Ever curious about the role of a Unicef worker? Impakter recently interviewed Katherine Crisp, Head of Strategy and Innovation at Unicef UK to gain insights into the world of social impact innovations and the future of charitable giving.
Tell me a bit about yourself – your current role at Unicef UK and what led you here?
I’ve been working in Strategy and Innovation at Unicef UK for 3 years now. The role is an interesting mix of “where are we going, what do we want the future to look like, and how are we going to get to there?”
To get where I am today I explored many paths. I studied engineering and worked in the private sector as a strategy consultant for a few years. Then I spent a year working in India, in Bhopal, with women’s groups and this prompted a complete change in my life. When I came back I started working in the 3rd sector. I also worked for Scope, a disability charity, where I helped to design new services for disabled children, while training to be a social worker. In the end, I ended up working for Unicef UK instead.
What prompted this change from working for a private company to going into charitable work?
While in India I realized that I was putting in a lot of time and effort by giving a lot of “me” and working for very long hours. I just wondered why I was giving so much of myself – working for a venture capital firm at the time – to ultimately make rich people richer.
I felt I needed to give something back and work in an industry that I’d find more fulfilling. Since we spend a lot of time working, I find that having that sense of purpose is really important.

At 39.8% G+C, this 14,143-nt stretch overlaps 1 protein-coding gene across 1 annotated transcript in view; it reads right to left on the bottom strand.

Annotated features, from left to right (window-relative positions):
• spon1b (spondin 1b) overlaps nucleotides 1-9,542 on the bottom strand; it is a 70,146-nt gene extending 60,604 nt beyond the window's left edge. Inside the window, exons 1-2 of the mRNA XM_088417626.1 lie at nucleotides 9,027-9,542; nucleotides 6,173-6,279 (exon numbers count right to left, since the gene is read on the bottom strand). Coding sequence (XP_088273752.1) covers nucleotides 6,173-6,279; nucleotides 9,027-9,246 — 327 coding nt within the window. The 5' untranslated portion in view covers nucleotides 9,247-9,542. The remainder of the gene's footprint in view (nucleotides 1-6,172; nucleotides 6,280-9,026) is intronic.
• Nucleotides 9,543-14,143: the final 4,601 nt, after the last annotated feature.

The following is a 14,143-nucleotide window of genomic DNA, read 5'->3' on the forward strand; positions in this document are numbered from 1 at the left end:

How is Unicef structured?
Unicef is the United Nations (UN) Children’s agency. On one hand, at a global level, we’re part of the UN. However, we don’t receive any funding from the UN and thus we rely entirely on voluntary donations. Unicef globally is headquartered in New York and is present in over 190 countries. The majority of those are in-country offices where we have a direct presence as Unicef, the UN body, usually in lower and middle-income countries. Activities in those places range across health, HIV, social inclusion, education, and nutrition. Together with governments we agree on global programmes that respond to needs of those individual countries.
On the other hand, 34 higher-income countries have national committees, which are not directly part of the UN. Unicef UK is part of those 34 and is a locally registred charity in the UK, with its own board of trustees and we must agree with Unicef globally on what we can do. In the UK, our role is to advocate for the UN convention the Rights of the Child, to raise money and to influence government towards national and international aid policies while acting on behalf of Unicef. The majority of our activity is fundraising through individuals, companies, wealthy philanthropists, schools, … Parallel to that we have a lot of influencing activities such as advocacy with governments where we look for specific areas of policy change. We also work with businesses to help them understand their impact on children through their supply chain by rolling out deep impact assessments. We also have an accreditation scheme, the Baby Friendly Initiatives, to strengthen the mother-child bond in the UK, which has been going on for the past 15 years and many other activities at different levels.
Unicef really strives to design solutions with users to come up with really impactful solutions.